Urban forests are all around us – get those little ones out there. These natural treasures are muddy, they’re cold, they’re wet, and they’re open year ‘round. What’s not to love?
Public Outreach Program Manager and Oregon parent.
My wife and I recently returned from a vacation in Southeast Asia. Along with friends, we spent two weeks traveling in the backcountry of Laos; we found it interesting to see the rivers, mountains and forests of that country. Laos is landlocked, and one border is arrayed along the Mekong River, which during the winter months looks about the size of the Columbia. We were told its water volume swells by several times during the rainy season.
The Mekong is everything to the people who live on its banks – not the least factor of which is that it contributes to the vast irrigated farmland where 80 percent of Laotians live. In the lowlands you also see mile after mile of brush fields, where tropical forests once were and where rice and other crops will not grow. Remnants of these tropical forests are protected in preserves, although the temptation to remove valuable trees must be great, because our guide pointed out places where some had been stolen.
Much of the land is in small private ownership of an acre or two. Quite often you see small plantations of teak trees planted neatly in straight rows, managed for wood production. Our guide said that in 25 to 30 years these trees can be harvested – that they represent what one generation of landowner could do to help the next, which is a concept familiar to many Oregon forest landowning families. Some logs may be sold, but just as likely, he said, they will be used to build a home, because this durable wood is favored for construction in this tropical climate.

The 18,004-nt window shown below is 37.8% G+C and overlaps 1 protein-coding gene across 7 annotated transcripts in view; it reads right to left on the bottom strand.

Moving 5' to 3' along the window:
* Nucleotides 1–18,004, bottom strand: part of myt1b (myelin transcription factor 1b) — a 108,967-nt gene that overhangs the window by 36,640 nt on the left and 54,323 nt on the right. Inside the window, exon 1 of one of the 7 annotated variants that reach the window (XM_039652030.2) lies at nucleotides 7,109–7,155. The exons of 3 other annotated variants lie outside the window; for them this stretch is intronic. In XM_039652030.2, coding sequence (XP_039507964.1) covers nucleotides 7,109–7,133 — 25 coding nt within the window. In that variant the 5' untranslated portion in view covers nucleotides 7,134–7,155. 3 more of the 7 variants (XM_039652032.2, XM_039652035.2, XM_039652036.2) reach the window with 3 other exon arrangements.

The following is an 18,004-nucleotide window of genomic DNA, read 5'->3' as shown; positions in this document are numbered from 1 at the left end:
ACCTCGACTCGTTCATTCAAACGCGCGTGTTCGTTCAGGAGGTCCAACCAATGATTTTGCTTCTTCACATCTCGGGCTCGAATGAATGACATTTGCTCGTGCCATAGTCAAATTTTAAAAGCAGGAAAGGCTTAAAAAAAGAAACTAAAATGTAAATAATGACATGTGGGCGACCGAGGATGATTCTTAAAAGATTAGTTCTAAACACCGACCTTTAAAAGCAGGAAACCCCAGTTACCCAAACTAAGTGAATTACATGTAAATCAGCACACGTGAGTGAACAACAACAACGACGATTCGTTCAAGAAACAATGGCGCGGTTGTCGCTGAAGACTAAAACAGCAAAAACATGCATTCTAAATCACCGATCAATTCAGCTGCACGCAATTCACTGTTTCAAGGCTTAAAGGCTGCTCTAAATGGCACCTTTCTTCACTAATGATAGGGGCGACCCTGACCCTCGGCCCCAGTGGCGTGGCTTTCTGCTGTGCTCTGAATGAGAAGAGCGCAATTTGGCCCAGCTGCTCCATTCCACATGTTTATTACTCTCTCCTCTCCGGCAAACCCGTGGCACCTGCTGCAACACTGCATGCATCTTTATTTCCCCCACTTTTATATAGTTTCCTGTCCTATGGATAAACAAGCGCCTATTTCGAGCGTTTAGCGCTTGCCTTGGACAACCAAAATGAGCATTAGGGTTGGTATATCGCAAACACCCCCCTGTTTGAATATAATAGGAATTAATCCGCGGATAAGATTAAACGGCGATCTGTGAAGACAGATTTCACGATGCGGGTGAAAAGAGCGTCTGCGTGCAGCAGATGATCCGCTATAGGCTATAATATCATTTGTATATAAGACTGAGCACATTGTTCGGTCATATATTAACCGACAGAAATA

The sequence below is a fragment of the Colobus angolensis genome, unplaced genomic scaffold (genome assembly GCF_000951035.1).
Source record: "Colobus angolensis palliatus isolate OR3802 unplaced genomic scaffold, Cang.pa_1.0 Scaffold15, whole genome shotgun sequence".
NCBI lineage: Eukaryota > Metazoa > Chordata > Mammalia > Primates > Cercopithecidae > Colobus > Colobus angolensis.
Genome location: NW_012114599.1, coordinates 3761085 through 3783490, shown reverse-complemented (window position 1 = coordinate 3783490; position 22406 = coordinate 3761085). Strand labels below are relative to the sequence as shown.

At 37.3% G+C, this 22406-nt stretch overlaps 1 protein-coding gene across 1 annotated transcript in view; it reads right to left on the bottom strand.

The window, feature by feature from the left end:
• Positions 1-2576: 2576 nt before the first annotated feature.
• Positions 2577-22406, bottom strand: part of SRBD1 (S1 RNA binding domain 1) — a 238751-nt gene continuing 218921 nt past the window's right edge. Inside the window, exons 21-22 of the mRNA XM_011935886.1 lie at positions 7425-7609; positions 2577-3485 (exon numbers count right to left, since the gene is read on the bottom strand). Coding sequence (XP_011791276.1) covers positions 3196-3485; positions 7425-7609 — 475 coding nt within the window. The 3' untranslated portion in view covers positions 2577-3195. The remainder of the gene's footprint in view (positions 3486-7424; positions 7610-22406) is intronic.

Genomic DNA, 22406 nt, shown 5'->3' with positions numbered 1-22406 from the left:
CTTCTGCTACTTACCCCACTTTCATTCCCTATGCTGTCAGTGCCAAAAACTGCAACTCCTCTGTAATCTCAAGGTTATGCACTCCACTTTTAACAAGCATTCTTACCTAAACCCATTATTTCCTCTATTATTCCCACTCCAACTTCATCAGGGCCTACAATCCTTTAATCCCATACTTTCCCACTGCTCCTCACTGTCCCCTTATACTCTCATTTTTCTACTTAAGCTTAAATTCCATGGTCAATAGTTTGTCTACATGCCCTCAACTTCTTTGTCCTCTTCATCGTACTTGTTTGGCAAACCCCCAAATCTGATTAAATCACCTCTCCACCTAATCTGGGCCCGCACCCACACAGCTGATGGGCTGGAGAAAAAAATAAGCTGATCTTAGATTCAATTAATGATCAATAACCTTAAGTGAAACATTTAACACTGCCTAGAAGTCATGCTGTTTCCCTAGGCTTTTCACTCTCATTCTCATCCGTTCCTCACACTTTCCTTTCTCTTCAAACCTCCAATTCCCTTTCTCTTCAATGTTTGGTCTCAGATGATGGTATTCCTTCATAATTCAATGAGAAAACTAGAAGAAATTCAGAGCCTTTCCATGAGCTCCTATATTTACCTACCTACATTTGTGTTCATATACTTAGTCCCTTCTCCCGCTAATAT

But the Mekong and its tropical lowlands aren’t the only features of Laos. The uplands and higher mountains have distinct cultures and forests. As we traveled to a high plateau area, we abruptly began to see pine trees intermingled in areas growing bananas and pineapples. Eventually, as we climbed higher the landscape opened up, and it was quite different from the lowlands. It was noticeably cooler, although people still farm rice there. We stayed at a small lodge located in a pure pine forest, and we felt at home walking trails through the pine-needle duff. The old lodge buildings were built from knotty pine, with foundations of stone. Fireplaces burned familiar-smelling wood. Some of the forest shrubs had red foliage. They turned out to be poinsettia, which, while probably not native, grow into very large shrubs, contrasting the green forest with bright red understory.
For my wife and me, Laos will no longer just be a spot on the map now that we’ve visited the country and seen its forests. Lush and tropical along the river – but not very far away, drier with open pine forests. We didn’t know you could see it all within one day, and it was quite an eye-opener.
Director of Communications